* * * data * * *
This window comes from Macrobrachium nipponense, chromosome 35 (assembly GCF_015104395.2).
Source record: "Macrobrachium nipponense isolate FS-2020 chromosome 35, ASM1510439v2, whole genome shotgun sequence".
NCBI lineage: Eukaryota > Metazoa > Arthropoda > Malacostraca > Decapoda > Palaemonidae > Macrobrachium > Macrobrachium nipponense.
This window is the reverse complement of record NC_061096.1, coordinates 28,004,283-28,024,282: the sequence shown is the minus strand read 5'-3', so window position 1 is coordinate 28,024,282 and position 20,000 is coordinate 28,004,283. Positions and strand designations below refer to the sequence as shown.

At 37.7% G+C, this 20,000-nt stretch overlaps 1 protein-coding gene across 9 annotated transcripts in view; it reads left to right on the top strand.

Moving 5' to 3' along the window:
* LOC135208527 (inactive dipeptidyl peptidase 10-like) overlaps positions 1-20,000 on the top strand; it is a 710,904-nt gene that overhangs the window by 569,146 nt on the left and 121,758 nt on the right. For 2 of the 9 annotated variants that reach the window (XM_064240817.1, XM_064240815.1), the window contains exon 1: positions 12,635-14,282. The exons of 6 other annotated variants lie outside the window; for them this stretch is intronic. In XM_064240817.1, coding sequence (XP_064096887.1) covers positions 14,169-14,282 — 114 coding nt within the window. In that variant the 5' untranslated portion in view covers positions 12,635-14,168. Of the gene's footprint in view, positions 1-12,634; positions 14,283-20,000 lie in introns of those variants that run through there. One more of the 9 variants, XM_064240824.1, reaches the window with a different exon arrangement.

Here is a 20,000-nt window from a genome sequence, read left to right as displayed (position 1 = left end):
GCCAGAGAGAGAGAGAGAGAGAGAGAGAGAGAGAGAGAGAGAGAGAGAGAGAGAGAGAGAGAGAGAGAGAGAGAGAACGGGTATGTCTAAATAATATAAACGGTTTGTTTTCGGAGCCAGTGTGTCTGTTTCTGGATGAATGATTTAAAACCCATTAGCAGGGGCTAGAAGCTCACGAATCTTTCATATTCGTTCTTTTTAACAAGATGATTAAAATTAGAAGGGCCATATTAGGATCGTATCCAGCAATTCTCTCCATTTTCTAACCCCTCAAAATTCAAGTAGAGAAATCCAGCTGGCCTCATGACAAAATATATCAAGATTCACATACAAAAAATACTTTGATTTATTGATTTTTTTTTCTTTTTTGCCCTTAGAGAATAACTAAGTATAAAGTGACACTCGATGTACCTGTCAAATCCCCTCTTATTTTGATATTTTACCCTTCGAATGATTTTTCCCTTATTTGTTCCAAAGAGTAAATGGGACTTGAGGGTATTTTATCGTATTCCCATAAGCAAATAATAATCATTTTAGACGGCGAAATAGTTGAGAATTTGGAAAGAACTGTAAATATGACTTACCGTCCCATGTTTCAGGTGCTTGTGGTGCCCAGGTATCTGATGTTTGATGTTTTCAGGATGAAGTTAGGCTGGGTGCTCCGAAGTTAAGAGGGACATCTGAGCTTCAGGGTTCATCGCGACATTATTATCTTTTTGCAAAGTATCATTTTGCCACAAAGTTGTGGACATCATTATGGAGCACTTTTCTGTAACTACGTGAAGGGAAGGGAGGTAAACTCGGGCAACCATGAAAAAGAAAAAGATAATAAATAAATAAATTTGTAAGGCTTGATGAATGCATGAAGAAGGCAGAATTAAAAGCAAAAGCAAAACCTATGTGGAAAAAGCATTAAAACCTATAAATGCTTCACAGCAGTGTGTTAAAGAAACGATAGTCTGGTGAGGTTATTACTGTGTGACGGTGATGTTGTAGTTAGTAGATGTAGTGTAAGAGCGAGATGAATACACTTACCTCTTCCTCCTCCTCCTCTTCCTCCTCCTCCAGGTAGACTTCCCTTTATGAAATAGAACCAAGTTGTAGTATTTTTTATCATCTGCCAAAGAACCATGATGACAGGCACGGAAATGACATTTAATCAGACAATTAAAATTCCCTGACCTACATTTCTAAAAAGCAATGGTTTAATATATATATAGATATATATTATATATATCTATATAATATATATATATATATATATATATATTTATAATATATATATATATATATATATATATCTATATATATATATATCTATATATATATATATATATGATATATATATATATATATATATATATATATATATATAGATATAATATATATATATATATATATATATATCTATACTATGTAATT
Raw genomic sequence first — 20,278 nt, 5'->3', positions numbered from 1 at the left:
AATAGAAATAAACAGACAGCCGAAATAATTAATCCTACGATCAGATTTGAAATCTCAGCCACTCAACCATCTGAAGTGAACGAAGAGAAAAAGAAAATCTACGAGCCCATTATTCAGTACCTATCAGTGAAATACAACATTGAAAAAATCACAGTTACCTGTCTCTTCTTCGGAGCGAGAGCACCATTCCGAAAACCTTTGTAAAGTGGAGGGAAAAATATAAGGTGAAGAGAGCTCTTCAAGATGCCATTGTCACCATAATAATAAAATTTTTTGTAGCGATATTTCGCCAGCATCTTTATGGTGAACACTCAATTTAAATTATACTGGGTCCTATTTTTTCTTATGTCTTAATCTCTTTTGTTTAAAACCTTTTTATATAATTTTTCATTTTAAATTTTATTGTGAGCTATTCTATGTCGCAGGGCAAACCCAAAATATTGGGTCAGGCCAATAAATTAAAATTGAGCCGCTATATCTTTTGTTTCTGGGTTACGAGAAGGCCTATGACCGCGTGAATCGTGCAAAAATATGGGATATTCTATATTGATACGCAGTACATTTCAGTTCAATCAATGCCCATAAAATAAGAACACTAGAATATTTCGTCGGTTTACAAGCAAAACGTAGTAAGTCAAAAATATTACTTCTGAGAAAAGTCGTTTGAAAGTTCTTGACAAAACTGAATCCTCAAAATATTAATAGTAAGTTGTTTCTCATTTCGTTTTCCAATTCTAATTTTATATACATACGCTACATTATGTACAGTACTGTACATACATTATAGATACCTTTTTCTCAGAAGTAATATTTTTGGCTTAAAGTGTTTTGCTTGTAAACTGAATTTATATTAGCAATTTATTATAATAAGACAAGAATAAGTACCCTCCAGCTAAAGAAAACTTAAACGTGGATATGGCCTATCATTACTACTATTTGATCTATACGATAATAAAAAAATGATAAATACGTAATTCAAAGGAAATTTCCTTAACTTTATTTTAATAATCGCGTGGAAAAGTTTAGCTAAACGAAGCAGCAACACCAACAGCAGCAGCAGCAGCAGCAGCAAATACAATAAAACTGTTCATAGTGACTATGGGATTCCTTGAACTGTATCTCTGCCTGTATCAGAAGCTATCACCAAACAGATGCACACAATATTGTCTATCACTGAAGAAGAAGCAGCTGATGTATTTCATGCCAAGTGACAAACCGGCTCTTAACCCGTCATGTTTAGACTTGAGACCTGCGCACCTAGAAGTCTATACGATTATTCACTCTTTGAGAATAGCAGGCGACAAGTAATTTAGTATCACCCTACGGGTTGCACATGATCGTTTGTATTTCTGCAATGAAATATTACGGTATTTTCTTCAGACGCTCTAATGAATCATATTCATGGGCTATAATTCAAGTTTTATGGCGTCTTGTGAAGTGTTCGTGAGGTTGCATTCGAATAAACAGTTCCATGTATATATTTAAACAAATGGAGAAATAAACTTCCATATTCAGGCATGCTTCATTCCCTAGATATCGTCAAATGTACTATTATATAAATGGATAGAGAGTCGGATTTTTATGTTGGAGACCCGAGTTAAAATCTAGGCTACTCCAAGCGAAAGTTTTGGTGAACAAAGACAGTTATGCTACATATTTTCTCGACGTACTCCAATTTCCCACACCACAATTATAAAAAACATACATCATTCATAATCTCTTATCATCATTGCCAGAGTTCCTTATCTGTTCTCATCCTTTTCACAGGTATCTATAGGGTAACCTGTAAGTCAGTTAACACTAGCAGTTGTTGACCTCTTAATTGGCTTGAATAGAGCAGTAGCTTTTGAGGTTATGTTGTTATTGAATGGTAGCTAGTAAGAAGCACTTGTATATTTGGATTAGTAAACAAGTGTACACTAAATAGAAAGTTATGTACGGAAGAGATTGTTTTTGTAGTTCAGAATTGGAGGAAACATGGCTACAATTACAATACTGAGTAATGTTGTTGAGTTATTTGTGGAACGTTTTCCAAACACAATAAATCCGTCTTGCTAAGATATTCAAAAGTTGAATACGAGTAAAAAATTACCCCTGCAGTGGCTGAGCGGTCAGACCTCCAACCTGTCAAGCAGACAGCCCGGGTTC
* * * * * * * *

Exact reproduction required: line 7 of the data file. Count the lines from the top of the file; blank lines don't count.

* LOC135208527 (inactive dipeptidyl peptidase 10-like) overlaps positions 1-20,000 on the top strand; it is a 710,904-nt gene that overhangs the window by 569,146 nt on the left and 121,758 nt on the right. For 2 of the 9 annotated variants that reach the window (XM_064240817.1, XM_064240815.1), the window contains exon 1: positions 12,635-14,282. The exons of 6 other annotated variants lie outside the window; for them this stretch is intronic. In XM_064240817.1, coding sequence (XP_064096887.1) covers positions 14,169-14,282 — 114 coding nt within the window. In that variant the 5' untranslated portion in view covers positions 12,635-14,168. Of the gene's footprint in view, positions 1-12,634; positions 14,283-20,000 lie in introns of those variants that run through there. One more of the 9 variants, XM_064240824.1, reaches the window with a different exon arrangement.